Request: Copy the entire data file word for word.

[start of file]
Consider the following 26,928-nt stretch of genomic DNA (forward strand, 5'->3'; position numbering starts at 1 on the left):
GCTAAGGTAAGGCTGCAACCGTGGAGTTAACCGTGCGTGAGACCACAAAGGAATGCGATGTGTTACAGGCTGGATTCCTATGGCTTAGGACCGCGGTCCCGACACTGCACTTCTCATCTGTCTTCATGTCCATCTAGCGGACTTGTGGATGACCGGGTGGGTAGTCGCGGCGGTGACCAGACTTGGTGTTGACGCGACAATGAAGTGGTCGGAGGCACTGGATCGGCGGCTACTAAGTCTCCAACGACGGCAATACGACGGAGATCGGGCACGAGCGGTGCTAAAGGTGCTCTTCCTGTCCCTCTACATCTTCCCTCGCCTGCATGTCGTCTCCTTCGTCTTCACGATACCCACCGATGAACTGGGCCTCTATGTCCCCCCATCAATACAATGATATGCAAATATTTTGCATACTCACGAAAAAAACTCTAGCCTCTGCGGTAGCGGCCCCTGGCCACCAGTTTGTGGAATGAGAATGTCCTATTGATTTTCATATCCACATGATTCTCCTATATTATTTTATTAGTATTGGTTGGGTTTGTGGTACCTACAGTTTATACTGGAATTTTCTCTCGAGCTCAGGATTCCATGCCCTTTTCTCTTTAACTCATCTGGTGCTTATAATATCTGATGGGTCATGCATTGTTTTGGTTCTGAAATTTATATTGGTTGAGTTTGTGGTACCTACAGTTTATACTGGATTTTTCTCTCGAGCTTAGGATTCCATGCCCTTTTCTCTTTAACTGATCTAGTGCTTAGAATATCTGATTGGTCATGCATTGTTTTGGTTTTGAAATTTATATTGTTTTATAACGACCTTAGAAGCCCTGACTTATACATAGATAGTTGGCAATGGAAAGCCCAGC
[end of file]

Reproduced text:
Consider the following 26,928-nt stretch of genomic DNA (forward strand, 5'->3'; position numbering starts at 1 on the left):
GCTAAGGTAAGGCTGCAACCGTGGAGTTAACCGTGCGTGAGACCACAAAGGAATGCGATGTGTTACAGGCTGGATTCCTATGGCTTAGGACCGCGGTCCCGACACTGCACTTCTCATCTGTCTTCATGTCCATCTAGCGGACTTGTGGATGACCGGGTGGGTAGTCGCGGCGGTGACCAGACTTGGTGTTGACGCGACAATGAAGTGGTCGGAGGCACTGGATCGGCGGCTACTAAGTCTCCAACGACGGCAATACGACGGAGATCGGGCACGAGCGGTGCTAAAGGTGCTCTTCCTGTCCCTCTACATCTTCCCTCGCCTGCATGTCGTCTCCTTCGTCTTCACGATACCCACCGATGAACTGGGCCTCTATGTCCCCCCATCAATACAATGATATGCAAATATTTTGCATACTCACGAAAAAAACTCTAGCCTCTGCGGTAGCGGCCCCTGGCCACCAGTTTGTGGAATGAGAATGTCCTATTGATTTTCATATCCACATGATTCTCCTATATTATTTTATTAGTATTGGTTGGGTTTGTGGTACCTACAGTTTATACTGGAATTTTCTCTCGAGCTCAGGATTCCATGCCCTTTTCTCTTTAACTCATCTGGTGCTTATAATATCTGATGGGTCATGCATTGTTTTGGTTCTGAAATTTATATTGGTTGAGTTTGTGGTACCTACAGTTTATACTGGATTTTTCTCTCGAGCTTAGGATTCCATGCCCTTTTCTCTTTAACTGATCTAGTGCTTAGAATATCTGATTGGTCATGCATTGTTTTGGTTTTGAAATTTATATTGTTTTATAACGACCTTAGAAGCCCTGACTTATACATAGATAGTTGGCAATGGAAAGCCCAGC